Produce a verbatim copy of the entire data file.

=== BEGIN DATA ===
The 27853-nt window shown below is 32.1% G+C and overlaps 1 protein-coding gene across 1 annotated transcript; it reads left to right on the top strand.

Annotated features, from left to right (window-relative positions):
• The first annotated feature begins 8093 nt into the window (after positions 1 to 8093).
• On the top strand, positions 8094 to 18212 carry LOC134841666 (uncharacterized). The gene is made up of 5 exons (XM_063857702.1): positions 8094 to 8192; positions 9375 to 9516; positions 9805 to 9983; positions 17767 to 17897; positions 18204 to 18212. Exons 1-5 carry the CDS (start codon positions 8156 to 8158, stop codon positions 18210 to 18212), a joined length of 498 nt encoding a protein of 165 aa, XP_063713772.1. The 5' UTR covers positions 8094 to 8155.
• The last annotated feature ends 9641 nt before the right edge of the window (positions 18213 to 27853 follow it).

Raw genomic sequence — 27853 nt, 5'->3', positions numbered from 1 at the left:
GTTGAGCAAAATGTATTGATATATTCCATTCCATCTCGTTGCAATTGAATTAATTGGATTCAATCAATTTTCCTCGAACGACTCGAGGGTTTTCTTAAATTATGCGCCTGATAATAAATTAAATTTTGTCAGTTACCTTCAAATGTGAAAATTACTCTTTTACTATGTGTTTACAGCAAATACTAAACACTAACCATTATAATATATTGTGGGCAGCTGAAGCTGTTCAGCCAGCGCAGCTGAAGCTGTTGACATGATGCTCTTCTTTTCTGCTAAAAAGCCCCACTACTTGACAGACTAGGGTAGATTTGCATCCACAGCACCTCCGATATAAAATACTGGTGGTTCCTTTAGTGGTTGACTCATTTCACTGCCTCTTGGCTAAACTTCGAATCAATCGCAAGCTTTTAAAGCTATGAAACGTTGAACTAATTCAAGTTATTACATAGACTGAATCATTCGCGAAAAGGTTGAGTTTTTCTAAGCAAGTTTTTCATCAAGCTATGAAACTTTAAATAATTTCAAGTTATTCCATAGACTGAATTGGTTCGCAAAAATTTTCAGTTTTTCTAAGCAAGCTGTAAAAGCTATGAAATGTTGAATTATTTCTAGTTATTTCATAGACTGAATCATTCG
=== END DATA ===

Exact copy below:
The 27853-nt window shown below is 32.1% G+C and overlaps 1 protein-coding gene across 1 annotated transcript; it reads left to right on the top strand.

Annotated features, from left to right (window-relative positions):
• The first annotated feature begins 8093 nt into the window (after positions 1 to 8093).
• On the top strand, positions 8094 to 18212 carry LOC134841666 (uncharacterized). The gene is made up of 5 exons (XM_063857702.1): positions 8094 to 8192; positions 9375 to 9516; positions 9805 to 9983; positions 17767 to 17897; positions 18204 to 18212. Exons 1-5 carry the CDS (start codon positions 8156 to 8158, stop codon positions 18210 to 18212), a joined length of 498 nt encoding a protein of 165 aa, XP_063713772.1. The 5' UTR covers positions 8094 to 8155.
• The last annotated feature ends 9641 nt before the right edge of the window (positions 18213 to 27853 follow it).

Raw genomic sequence — 27853 nt, 5'->3', positions numbered from 1 at the left:
GTTGAGCAAAATGTATTGATATATTCCATTCCATCTCGTTGCAATTGAATTAATTGGATTCAATCAATTTTCCTCGAACGACTCGAGGGTTTTCTTAAATTATGCGCCTGATAATAAATTAAATTTTGTCAGTTACCTTCAAATGTGAAAATTACTCTTTTACTATGTGTTTACAGCAAATACTAAACACTAACCATTATAATATATTGTGGGCAGCTGAAGCTGTTCAGCCAGCGCAGCTGAAGCTGTTGACATGATGCTCTTCTTTTCTGCTAAAAAGCCCCACTACTTGACAGACTAGGGTAGATTTGCATCCACAGCACCTCCGATATAAAATACTGGTGGTTCCTTTAGTGGTTGACTCATTTCACTGCCTCTTGGCTAAACTTCGAATCAATCGCAAGCTTTTAAAGCTATGAAACGTTGAACTAATTCAAGTTATTACATAGACTGAATCATTCGCGAAAAGGTTGAGTTTTTCTAAGCAAGTTTTTCATCAAGCTATGAAACTTTAAATAATTTCAAGTTATTCCATAGACTGAATTGGTTCGCAAAAATTTTCAGTTTTTCTAAGCAAGCTGTAAAAGCTATGAAATGTTGAATTATTTCTAGTTATTTCATAGACTGAATCATTCG